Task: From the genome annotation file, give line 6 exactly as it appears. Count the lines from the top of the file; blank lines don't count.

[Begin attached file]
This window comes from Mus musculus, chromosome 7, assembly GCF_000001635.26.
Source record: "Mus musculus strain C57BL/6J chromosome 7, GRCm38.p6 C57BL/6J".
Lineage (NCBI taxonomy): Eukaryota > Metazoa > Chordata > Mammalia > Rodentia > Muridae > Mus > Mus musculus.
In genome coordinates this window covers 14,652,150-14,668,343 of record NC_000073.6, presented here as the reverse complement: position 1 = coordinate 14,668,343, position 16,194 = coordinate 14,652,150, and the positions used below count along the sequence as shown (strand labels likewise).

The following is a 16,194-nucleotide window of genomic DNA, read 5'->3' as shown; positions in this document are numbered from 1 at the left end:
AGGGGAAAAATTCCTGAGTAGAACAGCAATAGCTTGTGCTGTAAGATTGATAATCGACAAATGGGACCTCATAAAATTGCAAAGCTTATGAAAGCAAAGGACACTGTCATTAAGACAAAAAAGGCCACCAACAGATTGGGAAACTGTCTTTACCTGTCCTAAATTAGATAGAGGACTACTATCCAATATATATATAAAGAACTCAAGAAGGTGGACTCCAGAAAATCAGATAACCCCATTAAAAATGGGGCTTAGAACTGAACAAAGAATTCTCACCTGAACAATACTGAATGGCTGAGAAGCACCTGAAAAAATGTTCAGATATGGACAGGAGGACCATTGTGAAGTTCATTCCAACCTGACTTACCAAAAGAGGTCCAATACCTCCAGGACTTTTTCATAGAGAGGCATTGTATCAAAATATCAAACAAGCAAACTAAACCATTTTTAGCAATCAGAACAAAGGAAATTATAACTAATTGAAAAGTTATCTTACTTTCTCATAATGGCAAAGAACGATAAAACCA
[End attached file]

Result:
AGGGGAAAAATTCCTGAGTAGAACAGCAATAGCTTGTGCTGTAAGATTGATAATCGACAAATGGGACCTCATAAAATTGCAAAGCTTATGAAAGCAAAGGACACTGTCATTAAGACAAAAAAGGCCACCAACAGATTGGGAAACTGTCTTTACCTGTCCTAAATTAGATAGAGGACTACTATCCAATATATATATAAAGAACTCAAGAAGGTGGACTCCAGAAAATCAGATAACCCCATTAAAAATGGGGCTTAGAACTGAACAAAGAATTCTCACCTGAACAATACTGAATGGCTGAGAAGCACCTGAAAAAATGTTCAGATATGGACAGGAGGACCATTGTGAAGTTCATTCCAACCTGACTTACCAAAAGAGGTCCAATACCTCCAGGACTTTTTCATAGAGAGGCATTGTATCAAAATATCAAACAAGCAAACTAAACCATTTTTAGCAATCAGAACAAAGGAAATTATAACTAATTGAAAAGTTATCTTACTTTCTCATAATGGCAAAGAACGATAAAACCA